Connecticut recently entered Phase 2 of its reopening plan following a decline in COVID-19 cases. This includes a reopening of gyms, nail salons and restaurants. Indoor gatherings can occur at a capacity of 25 people, and outdoor gatherings at 100 people.
As Connecticut starts to transition back to somewhat normal, more people will start traveling again, including teen drivers. Since teen drivers don't have years of driving experience, they are more likely to be involved in crashes than most other drivers.
According to AAA, Phase 2 of Connecticut's reopening plan comes in the midst of the "100 deadliest days" for teen drivers. This period starts on Memorial Day Weekend and runs through Labor Day Weekend.
Dangerous habits of teen drivers
Dr. David Yang is the Executive Director of the AAA Foundation for Traffic Safety. He reveals staggering data regarding the risky driving behavior of teen drivers and the likelihood of crashes involving drivers ages 16-17.
“The last decade of crash data shows that teens continue to be over-represented in crashes and summertime marks an increase of fatal crashes for this age group,” said Dr. Yang. “Our data analysis has found that for every mile driven, new teen drivers ages 16-17 years old are three times more likely to be involved in a deadly crash compared to adults.”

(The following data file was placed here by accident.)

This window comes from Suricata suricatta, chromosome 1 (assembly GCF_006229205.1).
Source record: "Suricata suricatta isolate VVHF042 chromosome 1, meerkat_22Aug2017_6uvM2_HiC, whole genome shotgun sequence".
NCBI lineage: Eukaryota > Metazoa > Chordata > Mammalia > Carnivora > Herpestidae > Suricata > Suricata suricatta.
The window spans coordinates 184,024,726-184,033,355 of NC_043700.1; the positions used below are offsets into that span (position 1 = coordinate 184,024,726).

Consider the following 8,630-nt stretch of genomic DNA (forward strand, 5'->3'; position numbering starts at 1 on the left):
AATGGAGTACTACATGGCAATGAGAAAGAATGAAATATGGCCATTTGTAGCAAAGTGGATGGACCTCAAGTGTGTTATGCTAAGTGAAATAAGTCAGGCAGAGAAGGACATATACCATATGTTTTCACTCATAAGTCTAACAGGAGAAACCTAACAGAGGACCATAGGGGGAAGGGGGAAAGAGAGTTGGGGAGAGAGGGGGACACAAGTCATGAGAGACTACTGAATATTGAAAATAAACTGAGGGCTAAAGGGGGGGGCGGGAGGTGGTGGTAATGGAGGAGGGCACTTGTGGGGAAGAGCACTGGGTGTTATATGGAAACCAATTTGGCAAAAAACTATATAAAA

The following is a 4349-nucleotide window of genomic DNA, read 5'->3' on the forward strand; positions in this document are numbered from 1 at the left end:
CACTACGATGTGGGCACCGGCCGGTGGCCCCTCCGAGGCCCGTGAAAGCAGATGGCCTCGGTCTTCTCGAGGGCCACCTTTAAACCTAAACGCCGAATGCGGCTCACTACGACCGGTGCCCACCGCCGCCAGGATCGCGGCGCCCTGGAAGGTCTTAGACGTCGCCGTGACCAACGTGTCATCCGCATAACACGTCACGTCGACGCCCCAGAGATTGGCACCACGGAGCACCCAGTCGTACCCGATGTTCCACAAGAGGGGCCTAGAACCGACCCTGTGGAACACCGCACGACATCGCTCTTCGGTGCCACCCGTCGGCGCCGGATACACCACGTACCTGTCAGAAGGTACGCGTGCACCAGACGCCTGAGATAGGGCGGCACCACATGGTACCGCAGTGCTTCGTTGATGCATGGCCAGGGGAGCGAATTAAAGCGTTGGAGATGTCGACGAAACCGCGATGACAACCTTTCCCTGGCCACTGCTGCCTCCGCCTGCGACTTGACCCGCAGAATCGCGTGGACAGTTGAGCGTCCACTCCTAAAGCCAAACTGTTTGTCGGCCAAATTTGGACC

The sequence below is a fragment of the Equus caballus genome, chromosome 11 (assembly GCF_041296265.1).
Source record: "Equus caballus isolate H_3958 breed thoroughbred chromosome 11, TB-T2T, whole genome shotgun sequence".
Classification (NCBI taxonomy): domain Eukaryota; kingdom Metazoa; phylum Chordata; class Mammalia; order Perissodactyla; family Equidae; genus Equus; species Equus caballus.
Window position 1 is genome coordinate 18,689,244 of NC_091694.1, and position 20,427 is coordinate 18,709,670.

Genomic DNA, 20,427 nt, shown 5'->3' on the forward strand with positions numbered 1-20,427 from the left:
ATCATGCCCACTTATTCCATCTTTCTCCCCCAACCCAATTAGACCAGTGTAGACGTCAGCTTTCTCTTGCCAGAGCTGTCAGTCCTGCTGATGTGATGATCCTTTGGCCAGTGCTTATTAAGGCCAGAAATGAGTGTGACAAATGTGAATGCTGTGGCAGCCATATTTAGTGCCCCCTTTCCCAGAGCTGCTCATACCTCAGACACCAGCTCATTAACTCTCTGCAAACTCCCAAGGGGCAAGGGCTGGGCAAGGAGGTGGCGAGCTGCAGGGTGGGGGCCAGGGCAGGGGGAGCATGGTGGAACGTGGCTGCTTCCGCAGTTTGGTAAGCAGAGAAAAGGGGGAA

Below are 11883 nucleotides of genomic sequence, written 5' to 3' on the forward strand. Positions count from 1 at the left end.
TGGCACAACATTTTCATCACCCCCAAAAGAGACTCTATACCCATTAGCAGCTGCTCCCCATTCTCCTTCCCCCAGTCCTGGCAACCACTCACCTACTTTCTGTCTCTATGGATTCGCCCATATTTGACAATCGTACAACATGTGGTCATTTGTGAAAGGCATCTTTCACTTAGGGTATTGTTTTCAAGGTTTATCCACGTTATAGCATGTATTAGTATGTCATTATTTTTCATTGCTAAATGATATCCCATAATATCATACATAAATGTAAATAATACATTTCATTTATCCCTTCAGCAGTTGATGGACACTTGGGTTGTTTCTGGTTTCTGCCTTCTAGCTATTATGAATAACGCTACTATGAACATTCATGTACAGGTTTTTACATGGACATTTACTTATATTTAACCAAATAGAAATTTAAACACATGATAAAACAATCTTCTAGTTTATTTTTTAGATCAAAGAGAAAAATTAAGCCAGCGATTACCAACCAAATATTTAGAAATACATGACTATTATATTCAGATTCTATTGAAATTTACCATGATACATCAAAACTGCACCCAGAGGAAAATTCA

Teen drivers ages 16-18 were surveyed in the AAA Foundation Traffic Safety Culture Index about their driving habits within the last 30 days. Approximately 72 percent admitted to doing the following:
- Speeding in residential neighborhoods at 10 mph over the posted speed limit — 47%
- Speeding on major highways at 15 mph over the posted speed limit — 40%
- Texting while driving — 35%
- Failing to stop at a red-light — 32%
- Driving aggressively — 31%
- Drowsy driving — 25%
- Not wearing a seatbelt — 17%
How can parents encourage safe habits for teen drivers?
AAA has offered some tips that parents should consider to help prevent crashes involving teen drivers:
- Discuss the risks of distracted driving, impaired driving, speeding, and other dangerous habits with teen drivers.
- Lead by example and avoid engaging in risky driving behavior.
- Establish a parent-teen driving agreement and implement rules.
- Spend at least 50 supervised hours with your teen and practice safe driving methods.
AAA has released the Coaching Your New Driver – An In-Car Guide for parents. This guide provides several important tips on how parents can help teens develop safe habits while driving.
Fairfield County attorney helping crash victims and their families
Vishno Law Firm urges teen drivers to stay safe this summer. Should you be involved in a crash due to someone else's negligence or reckless behavior, our legal team can help you get the compensation you need to pay for medical expenses, lost wages and other damages.
To get started, contact us for your free legal consultation. We serve clients in Fairfield County and throughout Connecticut.